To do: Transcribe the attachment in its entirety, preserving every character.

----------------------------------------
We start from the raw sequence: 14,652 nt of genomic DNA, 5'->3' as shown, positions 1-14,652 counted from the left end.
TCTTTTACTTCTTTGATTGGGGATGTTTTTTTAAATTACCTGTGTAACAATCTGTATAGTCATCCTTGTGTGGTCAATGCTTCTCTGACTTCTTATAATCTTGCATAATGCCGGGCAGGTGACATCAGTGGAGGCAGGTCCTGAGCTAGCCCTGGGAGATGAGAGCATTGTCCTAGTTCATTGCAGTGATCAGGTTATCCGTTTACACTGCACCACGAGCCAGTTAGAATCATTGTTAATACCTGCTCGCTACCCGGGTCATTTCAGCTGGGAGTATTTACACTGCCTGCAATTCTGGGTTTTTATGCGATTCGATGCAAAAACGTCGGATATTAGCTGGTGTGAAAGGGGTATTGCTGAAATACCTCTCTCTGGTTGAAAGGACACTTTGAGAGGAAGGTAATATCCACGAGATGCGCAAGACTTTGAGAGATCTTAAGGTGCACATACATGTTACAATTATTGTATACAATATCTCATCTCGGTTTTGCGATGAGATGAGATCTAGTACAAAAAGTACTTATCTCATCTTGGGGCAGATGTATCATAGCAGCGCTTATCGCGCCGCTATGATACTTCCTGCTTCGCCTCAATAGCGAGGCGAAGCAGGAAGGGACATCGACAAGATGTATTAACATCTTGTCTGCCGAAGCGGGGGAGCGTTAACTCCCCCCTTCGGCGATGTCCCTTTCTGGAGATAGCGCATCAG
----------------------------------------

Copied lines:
We start from the raw sequence: 14,652 nt of genomic DNA, 5'->3' as shown, positions 1-14,652 counted from the left end.
TCTTTTACTTCTTTGATTGGGGATGTTTTTTTAAATTACCTGTGTAACAATCTGTATAGTCATCCTTGTGTGGTCAATGCTTCTCTGACTTCTTATAATCTTGCATAATGCCGGGCAGGTGACATCAGTGGAGGCAGGTCCTGAGCTAGCCCTGGGAGATGAGAGCATTGTCCTAGTTCATTGCAGTGATCAGGTTATCCGTTTACACTGCACCACGAGCCAGTTAGAATCATTGTTAATACCTGCTCGCTACCCGGGTCATTTCAGCTGGGAGTATTTACACTGCCTGCAATTCTGGGTTTTTATGCGATTCGATGCAAAAACGTCGGATATTAGCTGGTGTGAAAGGGGTATTGCTGAAATACCTCTCTCTGGTTGAAAGGACACTTTGAGAGGAAGGTAATATCCACGAGATGCGCAAGACTTTGAGAGATCTTAAGGTGCACATACATGTTACAATTATTGTATACAATATCTCATCTCGGTTTTGCGATGAGATGAGATCTAGTACAAAAAGTACTTATCTCATCTTGGGGCAGATGTATCATAGCAGCGCTTATCGCGCCGCTATGATACTTCCTGCTTCGCCTCAATAGCGAGGCGAAGCAGGAAGGGACATCGACAAGATGTATTAACATCTTGTCTGCCGAAGCGGGGGAGCGTTAACTCCCCCCTTCGGCGATGTCCCTTTCTGGAGATAGCGCATCAG